1. I need the Bible; but I also need more than the Bible. Within some evangelical Christian communities today, there is a growing drift toward biblicism, the notion that all the knowledge we need is contained in the Bible. Biblical scholar Michael Bird has written a nice short post about this unhelpful idea. To avoid the error of biblicism, one must put alongside the Bible all the other sources of knowledge available to us. In fact, this is one major critique of Christopher Watkin’s bookBiblical Critical Theory: that instead of being biblical it “is an exercise in biblicist Reformed apologetics.” The Bible was never intended to be the single exhaustive storehouse of all knowledge for all time about all things. Even to understand the Bible, we must bring other forms of knowledge to it, like language, symbolic meaning, history, culture, etc. This should excite the Christian scholar who is called to pursue knowledge in all its possible forms.

2. Ideas are important; but ideas must become actions and a way of life. It is so easy as an academic to live in the realm of ideas. Ideas can be beautiful and exhilarating! They’re so pure and can demand so little from us once conceived and expressed. But consistently throughout Scripture we find encouragements and examples of how ideas must become embodied in a way of life. God did this by becoming human in Jesus. And Jesus exhorted us to a very tangible form of love – not only for God but also for neighbour and even enemy. This means that being biblical entails our ideas; but being biblical must also include everything else that makes up being human. Christian scholars should be known as those who bring their entire selves to this academic calling.

3. Your life has a human structure; the Bible gives it a direction. Building on the two points above, this one may be the most provoking one over my decades of academic work. Biblical worldview scholar Albert Woltershas very compellingly captured a deep insight: Creation has a structure and Scripture intends to guide the direction we give to that structure in life. Being biblical means that I so inhabit the drama narrated in Scripturethat the whole of my life becomes oriented around God and God’s intentions for the flourishing of Creation, not just the accumulation of factoids catalogued in our brains. For the Christian scholar, this can touch on the most esoteric aspects of our research to the most tangible ways in which we treat other people and the civic institutions we inhabit. The direction that our lives are moving in (again, not at the level of ideas but the everyday level of being human in God’s world) lays a daunting challenge and a liberating joy before each and every one of us!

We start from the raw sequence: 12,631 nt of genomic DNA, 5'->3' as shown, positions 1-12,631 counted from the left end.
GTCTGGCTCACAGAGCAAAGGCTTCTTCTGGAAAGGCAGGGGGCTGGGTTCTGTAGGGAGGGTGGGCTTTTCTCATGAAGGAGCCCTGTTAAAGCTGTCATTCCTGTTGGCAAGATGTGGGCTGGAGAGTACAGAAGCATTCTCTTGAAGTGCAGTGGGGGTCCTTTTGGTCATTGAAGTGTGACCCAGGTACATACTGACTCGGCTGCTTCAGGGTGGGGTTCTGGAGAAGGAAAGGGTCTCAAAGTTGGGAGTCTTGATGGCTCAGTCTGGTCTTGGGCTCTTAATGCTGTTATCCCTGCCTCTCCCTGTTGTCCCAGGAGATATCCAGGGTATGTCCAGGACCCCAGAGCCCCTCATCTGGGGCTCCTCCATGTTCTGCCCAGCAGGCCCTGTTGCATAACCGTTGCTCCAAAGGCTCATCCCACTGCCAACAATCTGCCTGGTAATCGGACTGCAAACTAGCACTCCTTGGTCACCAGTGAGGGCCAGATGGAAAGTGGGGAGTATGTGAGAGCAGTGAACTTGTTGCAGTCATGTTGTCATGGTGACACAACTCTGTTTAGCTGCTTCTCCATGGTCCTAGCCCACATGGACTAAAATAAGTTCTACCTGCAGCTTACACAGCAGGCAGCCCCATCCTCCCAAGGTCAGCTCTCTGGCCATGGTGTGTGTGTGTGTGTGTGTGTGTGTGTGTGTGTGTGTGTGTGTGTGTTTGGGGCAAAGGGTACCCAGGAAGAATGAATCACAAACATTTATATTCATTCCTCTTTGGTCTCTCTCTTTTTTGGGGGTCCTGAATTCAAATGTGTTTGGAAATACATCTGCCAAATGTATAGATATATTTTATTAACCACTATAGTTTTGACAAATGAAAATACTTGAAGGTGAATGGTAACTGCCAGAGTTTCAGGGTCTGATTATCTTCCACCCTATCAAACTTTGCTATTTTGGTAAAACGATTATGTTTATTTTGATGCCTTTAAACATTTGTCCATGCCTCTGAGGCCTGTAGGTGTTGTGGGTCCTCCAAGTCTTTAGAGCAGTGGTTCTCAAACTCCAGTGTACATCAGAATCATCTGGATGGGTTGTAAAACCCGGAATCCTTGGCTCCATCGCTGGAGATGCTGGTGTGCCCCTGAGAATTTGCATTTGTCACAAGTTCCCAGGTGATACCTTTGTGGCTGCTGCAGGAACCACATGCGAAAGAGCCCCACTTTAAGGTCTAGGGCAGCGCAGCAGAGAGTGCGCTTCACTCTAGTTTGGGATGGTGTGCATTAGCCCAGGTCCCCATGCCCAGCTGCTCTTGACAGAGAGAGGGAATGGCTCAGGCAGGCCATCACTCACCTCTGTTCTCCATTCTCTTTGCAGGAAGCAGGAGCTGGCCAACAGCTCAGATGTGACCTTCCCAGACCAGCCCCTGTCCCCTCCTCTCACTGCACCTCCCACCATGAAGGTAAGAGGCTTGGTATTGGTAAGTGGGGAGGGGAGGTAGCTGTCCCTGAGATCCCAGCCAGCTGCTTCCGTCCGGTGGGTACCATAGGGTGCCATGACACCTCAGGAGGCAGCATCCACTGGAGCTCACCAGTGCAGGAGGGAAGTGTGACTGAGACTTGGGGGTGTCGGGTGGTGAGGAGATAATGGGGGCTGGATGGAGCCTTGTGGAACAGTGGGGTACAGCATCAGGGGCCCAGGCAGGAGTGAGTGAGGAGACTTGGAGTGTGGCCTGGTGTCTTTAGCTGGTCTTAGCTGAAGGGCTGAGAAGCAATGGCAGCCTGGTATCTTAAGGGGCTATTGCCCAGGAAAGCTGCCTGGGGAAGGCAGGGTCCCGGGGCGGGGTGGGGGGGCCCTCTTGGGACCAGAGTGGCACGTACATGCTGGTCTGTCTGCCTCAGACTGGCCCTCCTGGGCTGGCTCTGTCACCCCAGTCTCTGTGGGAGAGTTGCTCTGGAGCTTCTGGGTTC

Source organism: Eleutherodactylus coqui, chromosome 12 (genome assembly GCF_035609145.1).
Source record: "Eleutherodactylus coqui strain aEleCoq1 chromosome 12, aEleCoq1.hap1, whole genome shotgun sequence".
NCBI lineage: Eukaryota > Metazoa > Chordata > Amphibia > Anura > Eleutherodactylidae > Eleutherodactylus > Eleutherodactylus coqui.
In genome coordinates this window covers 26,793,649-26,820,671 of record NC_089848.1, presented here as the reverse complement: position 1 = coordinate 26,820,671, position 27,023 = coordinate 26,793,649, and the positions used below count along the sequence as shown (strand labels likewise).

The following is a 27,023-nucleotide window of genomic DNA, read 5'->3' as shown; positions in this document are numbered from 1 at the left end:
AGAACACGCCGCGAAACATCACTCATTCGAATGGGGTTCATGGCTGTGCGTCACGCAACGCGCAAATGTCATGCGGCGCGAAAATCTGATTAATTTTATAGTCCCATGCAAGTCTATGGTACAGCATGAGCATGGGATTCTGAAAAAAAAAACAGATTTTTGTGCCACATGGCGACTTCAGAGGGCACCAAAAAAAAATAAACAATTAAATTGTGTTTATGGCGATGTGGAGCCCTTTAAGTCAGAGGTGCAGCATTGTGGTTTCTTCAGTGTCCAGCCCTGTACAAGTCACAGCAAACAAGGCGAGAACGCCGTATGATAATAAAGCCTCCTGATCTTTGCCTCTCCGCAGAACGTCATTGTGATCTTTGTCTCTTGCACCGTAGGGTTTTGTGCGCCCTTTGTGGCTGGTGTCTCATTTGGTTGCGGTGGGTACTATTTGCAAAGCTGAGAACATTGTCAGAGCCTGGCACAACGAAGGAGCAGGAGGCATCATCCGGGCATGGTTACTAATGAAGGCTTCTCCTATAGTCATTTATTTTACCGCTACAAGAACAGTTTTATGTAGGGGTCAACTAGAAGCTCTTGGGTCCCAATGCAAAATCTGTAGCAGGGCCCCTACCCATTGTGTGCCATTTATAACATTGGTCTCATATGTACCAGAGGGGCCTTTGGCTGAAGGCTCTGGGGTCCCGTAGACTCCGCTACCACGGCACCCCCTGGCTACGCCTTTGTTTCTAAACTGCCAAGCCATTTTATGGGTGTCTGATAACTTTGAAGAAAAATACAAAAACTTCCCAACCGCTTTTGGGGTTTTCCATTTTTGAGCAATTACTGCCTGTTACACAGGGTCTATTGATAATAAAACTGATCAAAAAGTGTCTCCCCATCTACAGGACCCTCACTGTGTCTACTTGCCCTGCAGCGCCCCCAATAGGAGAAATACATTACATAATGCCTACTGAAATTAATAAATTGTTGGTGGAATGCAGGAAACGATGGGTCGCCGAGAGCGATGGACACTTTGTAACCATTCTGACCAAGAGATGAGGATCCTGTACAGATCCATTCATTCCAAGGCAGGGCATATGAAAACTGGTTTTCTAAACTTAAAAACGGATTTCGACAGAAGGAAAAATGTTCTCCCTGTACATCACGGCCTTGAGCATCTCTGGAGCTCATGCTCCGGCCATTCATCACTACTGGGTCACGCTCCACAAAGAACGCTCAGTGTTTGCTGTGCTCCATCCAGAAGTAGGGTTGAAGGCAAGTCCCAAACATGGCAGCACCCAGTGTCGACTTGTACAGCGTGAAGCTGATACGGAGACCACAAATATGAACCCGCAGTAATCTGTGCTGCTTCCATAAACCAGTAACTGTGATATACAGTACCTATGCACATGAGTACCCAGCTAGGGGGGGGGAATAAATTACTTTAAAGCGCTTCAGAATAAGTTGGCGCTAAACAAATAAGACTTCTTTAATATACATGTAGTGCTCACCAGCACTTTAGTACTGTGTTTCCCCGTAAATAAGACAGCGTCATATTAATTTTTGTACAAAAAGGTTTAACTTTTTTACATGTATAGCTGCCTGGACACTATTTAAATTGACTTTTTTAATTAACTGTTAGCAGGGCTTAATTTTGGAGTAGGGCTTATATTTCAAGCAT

These three theses, returned to again and again, have drawn me back to and deeper into Scripture over many years. They have also saved me from jeopardizing scholarship with flimsy apologetic simplicities. While they do have an initial simplicity to them, they also have required my long-term attention and practice so that I am drawn deeper into the life-giving mystery of God-with-us and outward to the whole broken-but-beautiful world all around that Jesus calls me to love and serve. I hope they can become both a blessing and a invitation to you in your own academic work done coram Deo.

Michael Wagenman

Michael Wagenman

Michael Wagenman is Senior Research Fellow and Director of PhD Studies at the Kirby Laing Centre for Public Theology in Cambridge. He earned his PhD at the University of Bristol (Trinity College) and now teaches Christian theology and philosophy in Canada. His academic work focuses on the theological dimensions of institutionalized forms of power within culture and society. His most recent book is "The Power of the Church: The Sacramental Ecclesiology of Abraham Kuyper" (Pickwick, 2020).​